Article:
• Check your local laws. Some towns and counties have laws restricting where you can keep bees or how many hives you can have. I hope that with encouragement from the public, towns that currently outlaw beekeeping will eventually be persuaded to drop this restriction.

That’s it for now. I look forward to keeping you all updated on my journey. Here’s a nice video of my girls working hard on a warm Spring day.


All Abuzz About Something

I’m really excited about something lately and wanted to share. In my ever growing urge to become more self sufficient, learn more about homesteading, and provide healthy local food for my family, I’ve decided to learn the ins and outs of beekeeping. Beekeeping is something that’s been in the back of my mind for quite a while now, but I’ve finally decided to dive in head first with my first hive.


8 frame Langstroth hive from Triad Bee Supply. So beautiful!

For the past few weeks, I’ve been reading and researching how bees behave, how and where bees like to live, how the honey making process works, and the basic details of what makes a colony tick. This past weekend, my efforts became more aggressive. I actually purchased a hive from Triad Bee Supply in Trinity, NC. After careful research, I went with an 8 frame Langstroth style hive with a copper A-frame top for ease of manipulation. When full of brood, an 8 frame Deep weighs approximately 20 lbs less than a 10 frame Deep. Likewise, an 8 frame Shallow full of honey weighs around 40-45 lbs, where a 10 frame Shallow full of honey would weigh around 55-60 lbs. That’s a huge difference in terms of being able to lift and carry my boxes. Since I’m starting out with my very first boxes, I’ll be able to standardize and buy only 8 frame equipment so that everything will be interchangeable. The bees could care less about the pretty copper A-frame top, but my wife loves it! 😉

In addition to purchasing my first hive, I began clearing an unused area in my yard of small trees and debris where I will place my bees. My plan is to plant 6-8 blackberry bushes and set my first bee hive in this area. This may sound like haphazard placement, but it is actually a well thought out plan (at least I think it is).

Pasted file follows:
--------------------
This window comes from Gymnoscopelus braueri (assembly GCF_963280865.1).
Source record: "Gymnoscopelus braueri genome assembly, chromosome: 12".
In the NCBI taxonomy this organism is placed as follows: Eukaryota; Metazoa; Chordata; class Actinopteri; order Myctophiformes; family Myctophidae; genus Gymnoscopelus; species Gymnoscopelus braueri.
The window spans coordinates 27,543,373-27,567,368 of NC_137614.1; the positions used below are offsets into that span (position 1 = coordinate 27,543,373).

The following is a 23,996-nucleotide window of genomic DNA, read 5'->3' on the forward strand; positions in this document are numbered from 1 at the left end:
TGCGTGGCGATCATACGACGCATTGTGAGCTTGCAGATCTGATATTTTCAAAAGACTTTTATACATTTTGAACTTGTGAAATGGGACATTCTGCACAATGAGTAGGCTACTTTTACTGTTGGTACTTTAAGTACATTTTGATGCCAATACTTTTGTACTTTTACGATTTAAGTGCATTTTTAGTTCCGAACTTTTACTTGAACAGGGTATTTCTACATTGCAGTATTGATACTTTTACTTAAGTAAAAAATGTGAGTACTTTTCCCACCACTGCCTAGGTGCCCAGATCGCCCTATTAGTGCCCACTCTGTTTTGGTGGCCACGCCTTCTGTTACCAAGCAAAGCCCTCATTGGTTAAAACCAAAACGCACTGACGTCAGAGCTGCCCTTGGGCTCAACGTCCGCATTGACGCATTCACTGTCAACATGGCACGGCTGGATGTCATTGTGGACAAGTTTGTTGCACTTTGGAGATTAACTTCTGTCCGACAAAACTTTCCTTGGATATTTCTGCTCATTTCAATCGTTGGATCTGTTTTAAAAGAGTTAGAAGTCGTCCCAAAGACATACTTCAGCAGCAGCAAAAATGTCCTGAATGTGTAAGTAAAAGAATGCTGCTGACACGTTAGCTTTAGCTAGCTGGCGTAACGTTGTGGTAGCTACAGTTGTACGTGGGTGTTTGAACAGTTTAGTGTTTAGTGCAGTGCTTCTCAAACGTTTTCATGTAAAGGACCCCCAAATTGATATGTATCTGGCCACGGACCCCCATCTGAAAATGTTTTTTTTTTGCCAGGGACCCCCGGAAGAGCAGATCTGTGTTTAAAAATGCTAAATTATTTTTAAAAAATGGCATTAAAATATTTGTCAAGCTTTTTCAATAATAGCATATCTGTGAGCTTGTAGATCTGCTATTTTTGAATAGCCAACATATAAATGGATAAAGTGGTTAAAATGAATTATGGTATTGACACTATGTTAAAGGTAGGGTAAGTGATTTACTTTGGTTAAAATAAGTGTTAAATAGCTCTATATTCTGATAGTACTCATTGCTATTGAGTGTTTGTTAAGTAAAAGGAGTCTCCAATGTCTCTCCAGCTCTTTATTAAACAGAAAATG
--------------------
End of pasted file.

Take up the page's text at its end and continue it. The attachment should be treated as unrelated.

• My bees will have access to plenty of pollen and nectar sources in the woods, several farm fields, and neighborhoods close by.
  • My hive will face south and have good southern exposure, but will also benefit from some broken shade during the hot summer afternoons.
  • Being next to the wood line will give my bees protection from wind and put them in a part of the yard that we rarely use so that they can work in peace.
  • Our property backs up to a wooded area with no agricultural fields in close proximity, so my bees will not have to endure any chemical overspray.
  • The hive will be only yards from my home and easily accessible on foot.
  • I will be able to easily view the hive daily from my driveway or inside my home to see if anything obvious is amiss.

Cleared area of my yard where bee hive will be placed. Note the 3 bin homemade compost bin to the right. Cut debris still needs to be burned off when dry.

I’m really looking forward to receiving my hive so that I can begin painting, assembly, and placement. The next step is to secure bees. I’ve been researching the difference in Package Bees and Nucs, but haven’t made a decision yet (although I’m leaning toward a Nuc at this point). I plan to visit a friend of mine this week to check out his setup. He’s had bees for several years and currently has 7 hives.

I plan to document my adventures in beekeeping and look forward to sharing my efforts and discoveries here. For now, I’m anxiously awaiting the arrival of my hive.